1.2 How does coverage will affect the ability to detect different uptake motifs.

For this a given genome coverage I need to calculate the coverage per base, and estimate the amount of bases with low number of reads (below a threshold, for example 10 reads).

1.3 Which will be the average number of reads per uptake motif given that the motif increment chances to be taken up by different amounts.

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Fragments and probability law correction

This post is a correction of my previous post. Before I describe calculations that my supervisor and I made to calculate the probability of a simple uptake motif (lets say a dimer AA) be in a 30bp degenerate fragment.

The calculation was:

Given 4 bases = A, C, G, T probability of having an A is 0.25 (1/4)

The probability of having two AA is 0.25*0.25 = 0.0625, or of the 16 dimer combinations, we have 1 success (1/16).

0.0625*29 base positions = 1.8125

The calculated value 1.8125 is the mean number of AA present in a 30bp random fragment (when only one strand is considered).

Before I stated that this calculation was wrong; however this calculation is in fact correct.

I verified this by calculating the mean number of AA’s based on the frequency distribution that I calculated before:

30bp freq dist one strand

I did this by: sum(AA’s per fragment * frequency per 30bp fragments).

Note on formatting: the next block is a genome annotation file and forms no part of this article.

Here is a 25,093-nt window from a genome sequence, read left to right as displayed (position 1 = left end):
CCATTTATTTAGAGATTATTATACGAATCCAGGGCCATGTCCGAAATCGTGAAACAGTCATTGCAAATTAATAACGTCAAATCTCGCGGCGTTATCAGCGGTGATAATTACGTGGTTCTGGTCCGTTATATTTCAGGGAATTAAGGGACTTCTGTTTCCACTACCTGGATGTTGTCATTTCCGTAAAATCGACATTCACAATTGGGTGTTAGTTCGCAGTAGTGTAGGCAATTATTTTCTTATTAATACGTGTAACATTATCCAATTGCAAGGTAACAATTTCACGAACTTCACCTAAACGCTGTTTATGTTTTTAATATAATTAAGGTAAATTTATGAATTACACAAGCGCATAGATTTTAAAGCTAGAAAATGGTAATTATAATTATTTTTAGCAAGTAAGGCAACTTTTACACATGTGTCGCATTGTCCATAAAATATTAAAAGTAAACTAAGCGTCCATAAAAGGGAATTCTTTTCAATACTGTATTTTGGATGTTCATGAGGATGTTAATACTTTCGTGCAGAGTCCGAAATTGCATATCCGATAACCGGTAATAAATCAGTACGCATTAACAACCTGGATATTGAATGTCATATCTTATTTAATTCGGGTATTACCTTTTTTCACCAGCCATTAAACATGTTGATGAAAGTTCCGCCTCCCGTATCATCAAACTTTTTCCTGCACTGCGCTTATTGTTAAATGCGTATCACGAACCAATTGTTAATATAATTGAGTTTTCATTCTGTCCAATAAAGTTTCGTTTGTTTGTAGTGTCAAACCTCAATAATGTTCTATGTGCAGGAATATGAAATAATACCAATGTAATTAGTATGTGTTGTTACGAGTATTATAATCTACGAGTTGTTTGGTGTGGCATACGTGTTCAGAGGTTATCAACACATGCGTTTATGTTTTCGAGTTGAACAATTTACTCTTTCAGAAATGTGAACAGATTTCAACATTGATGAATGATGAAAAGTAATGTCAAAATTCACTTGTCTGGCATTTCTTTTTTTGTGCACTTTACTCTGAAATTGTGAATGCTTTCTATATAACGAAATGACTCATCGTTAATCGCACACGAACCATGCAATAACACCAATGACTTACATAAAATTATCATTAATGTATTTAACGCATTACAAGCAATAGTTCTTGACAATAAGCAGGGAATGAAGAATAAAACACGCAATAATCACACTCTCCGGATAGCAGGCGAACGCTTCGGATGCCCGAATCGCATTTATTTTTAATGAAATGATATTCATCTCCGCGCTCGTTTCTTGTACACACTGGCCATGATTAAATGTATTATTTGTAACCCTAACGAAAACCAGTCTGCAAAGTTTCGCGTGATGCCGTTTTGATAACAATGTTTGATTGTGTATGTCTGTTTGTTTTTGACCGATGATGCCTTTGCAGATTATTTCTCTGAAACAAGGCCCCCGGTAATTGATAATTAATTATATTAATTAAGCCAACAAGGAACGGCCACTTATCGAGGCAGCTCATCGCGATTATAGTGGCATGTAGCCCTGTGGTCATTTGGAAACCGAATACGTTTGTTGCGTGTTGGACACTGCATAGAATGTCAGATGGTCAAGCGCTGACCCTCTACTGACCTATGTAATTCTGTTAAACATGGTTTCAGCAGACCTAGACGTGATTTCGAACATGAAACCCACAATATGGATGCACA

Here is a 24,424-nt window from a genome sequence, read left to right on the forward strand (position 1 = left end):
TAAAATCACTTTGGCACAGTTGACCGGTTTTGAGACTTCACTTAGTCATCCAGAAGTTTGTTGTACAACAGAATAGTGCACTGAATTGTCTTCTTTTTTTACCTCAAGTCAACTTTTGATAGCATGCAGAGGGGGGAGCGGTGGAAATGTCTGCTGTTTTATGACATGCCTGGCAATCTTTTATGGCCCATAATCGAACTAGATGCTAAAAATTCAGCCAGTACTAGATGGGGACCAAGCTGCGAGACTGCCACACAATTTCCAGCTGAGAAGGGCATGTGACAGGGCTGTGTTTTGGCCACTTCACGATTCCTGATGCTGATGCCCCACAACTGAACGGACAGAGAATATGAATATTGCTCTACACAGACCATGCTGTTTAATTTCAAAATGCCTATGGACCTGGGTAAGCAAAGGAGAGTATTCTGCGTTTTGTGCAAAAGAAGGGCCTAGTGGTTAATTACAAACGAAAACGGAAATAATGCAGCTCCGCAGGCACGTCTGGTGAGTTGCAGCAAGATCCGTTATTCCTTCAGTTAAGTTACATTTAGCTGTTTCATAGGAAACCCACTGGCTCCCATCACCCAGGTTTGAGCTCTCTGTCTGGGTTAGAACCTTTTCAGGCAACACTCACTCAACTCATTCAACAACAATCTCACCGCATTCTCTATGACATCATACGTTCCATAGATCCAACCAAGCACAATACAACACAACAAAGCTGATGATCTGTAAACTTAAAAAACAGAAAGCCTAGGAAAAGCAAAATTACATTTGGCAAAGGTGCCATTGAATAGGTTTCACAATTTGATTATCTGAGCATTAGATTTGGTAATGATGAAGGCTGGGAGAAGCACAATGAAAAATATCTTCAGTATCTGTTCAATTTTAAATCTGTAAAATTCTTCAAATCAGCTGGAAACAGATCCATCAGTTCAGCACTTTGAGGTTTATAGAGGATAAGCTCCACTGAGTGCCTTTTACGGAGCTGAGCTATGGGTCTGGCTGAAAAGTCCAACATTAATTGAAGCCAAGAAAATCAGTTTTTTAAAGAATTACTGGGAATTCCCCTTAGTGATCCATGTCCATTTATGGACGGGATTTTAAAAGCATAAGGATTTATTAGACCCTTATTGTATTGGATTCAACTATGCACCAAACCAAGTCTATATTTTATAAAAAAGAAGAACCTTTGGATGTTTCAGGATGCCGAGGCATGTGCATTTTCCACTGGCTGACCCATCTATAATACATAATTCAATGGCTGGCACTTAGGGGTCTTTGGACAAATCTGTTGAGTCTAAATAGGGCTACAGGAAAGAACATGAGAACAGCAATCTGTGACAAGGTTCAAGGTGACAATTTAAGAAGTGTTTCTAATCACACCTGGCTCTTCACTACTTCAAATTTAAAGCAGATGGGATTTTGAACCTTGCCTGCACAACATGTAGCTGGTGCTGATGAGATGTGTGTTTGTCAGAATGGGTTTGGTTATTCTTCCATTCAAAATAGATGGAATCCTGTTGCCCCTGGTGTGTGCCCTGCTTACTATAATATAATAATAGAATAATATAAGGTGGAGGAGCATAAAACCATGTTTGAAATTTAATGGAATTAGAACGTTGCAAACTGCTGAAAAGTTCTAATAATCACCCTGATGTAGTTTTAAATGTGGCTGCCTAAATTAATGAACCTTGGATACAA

Mean number of AA’s was 1.8125 equal to what was previously calculated.

My confusion was originated by non clearly stated what I was calculating.

Fragments and laws of probability

Today, I spend the day working through calculation necessary to infer the probability of a simple uptake motif (lets say a dimer AA) be in a 30bp degenerate fragment and a 50bp degenerate fragment. The objective is to be able to chose the appropriate size of the degenerate region in my synthetic fragments.

First, my supervisor and I did a basic calculation to figure out the probability of finding an AA in a 30bp fragment.

Given 4 bases = A, C, G, T probability of having an A is 0.25 (1/4)

The probability of having two AA is 0.25*0.25 = 0.0625, or of the 16 dimer combinations, we have 1 success (1/16).

0.0625*29 positions (or events) = 1.8125

But first, to understand number of positions lets imagine we have a 5 base pair sequence:

number events

If we consider each nucleotide position as an independent event we have 5 events.